Chains and Fences

something there is about a fence


Fences seem to make some people feel secure. Property management people certainly seem to think so; so many buildings in Rogers Park are in one way or another fenced from the street. Perhaps they feel it gives the impression that chaos and entropy are kept at bay, that all of the people who live by the rules (including the people who rob others using a pen) can be reassured that here their scrupulous efforts will be rewarded as they should be.

I don’t know. It doesn’t do that for me. I see fences and it says, instead, these people are frightened. And maybe there is something to be frightened of? And if not? And how does that fear, justified or not, creep into other parts of their lives? In fencing people out, you are also fencing yourself in.

I can’t say fences have no use, should not exist. But pus is useful too, and ubiquitous fencing seems to me like an infected wound. Oh, America! Get well soon.

Photo by Roman.
Photo by Roman.


Fog Feet in Chicago

Carl Sandburg said

“The fog comes
on little cat feet.”

In terms of motion only, it makes sense. But thinking about when I had two cats, it makes no sense at all. You might think that two small cats, 9 pounds and 6 pounds and a good fraction of that being fur, would be as silent as fog when running down the hall. No: they may as well have been a herd of elephants in thunderous stride. It’s certainly no different with my upstairs neighbors’ cat, who never fails to evoke a pleasant nostalgia at random intervals throughout the day when making a run across their apartment.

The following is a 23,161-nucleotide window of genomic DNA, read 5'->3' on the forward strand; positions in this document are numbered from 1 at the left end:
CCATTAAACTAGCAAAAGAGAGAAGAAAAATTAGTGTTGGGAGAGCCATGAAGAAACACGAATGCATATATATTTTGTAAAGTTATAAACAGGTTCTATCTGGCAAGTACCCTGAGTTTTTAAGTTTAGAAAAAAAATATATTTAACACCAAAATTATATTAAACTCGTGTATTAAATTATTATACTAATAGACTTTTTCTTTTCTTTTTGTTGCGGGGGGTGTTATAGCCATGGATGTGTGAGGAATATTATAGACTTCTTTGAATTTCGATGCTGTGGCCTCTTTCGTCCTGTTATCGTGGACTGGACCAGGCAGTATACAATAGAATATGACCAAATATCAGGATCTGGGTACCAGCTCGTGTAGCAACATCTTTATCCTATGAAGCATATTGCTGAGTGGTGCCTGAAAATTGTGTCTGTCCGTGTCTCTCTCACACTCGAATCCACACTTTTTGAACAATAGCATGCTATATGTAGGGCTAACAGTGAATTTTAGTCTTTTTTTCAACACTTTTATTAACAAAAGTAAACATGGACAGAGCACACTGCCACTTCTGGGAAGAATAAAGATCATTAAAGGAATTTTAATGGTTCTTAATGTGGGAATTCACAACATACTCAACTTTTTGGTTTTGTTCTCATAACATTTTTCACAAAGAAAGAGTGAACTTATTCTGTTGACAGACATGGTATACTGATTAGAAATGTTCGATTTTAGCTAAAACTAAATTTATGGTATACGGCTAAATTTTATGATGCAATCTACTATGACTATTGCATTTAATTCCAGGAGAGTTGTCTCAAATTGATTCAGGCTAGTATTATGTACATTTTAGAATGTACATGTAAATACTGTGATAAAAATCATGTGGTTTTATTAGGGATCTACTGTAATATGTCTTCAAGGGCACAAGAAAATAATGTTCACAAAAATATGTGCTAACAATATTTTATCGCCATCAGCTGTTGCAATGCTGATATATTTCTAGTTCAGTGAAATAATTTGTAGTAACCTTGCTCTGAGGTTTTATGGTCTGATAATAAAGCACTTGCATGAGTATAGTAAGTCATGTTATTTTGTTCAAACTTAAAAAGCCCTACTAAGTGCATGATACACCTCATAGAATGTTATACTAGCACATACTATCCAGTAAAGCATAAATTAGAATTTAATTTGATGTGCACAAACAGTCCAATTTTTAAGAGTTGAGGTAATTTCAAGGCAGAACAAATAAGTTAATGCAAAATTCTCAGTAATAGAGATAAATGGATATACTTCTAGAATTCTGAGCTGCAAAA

Still, Friday the 14th was a foggy day:

I was not the only one in Loyola Park taking photos of the fog. This photo by Roman.
Photo by Roman.
Photo by Roman.
Photo by Roman.
Photo by Roman.
Photo by Roman.
Photo by Roman.
Photo by Roman.
I can’t resist the tangle of branches against the gray sky. Photo by Roman.
Photo by Roman.
Sheridan Road: originally made to facilitate troop movements in the case of riots and insurrection. Appropriately named after General Sheridan who put Chicago under martial law after the Great Chicago Fire, with dubious legal authority. Photo by Roman.

Sandburg concluded with

It sits looking
over harbor and city
on silent haunches
and then moves on.

The fog does indeed.


While Lake Michigan often gives unwary visitors an oceanic feel, it rarely comes very close to the mountainous rages of the real thing. This is about as lively as you’re likely to see, though the Lake can do better. Nonetheless, it was an odd Fall day. Both the Lake and the clouds seemed to come in waves, and the light did strange things with the air. It gave the afternoon a magical feeling of expectancy.

If this were fiction, it might be the setting for a story about a forlorn ghost that searches for the answer to a simple question: Why?

This isn’t fiction. But for the air and the light, it was a mundane afternoon.

Mid-November, 2018. Photo by Roman.
Mid-November, 2018. Photo by Roman.
Mid-November, 2018. Photo by Roman.
Why? We still don’t know. Photo by Roman.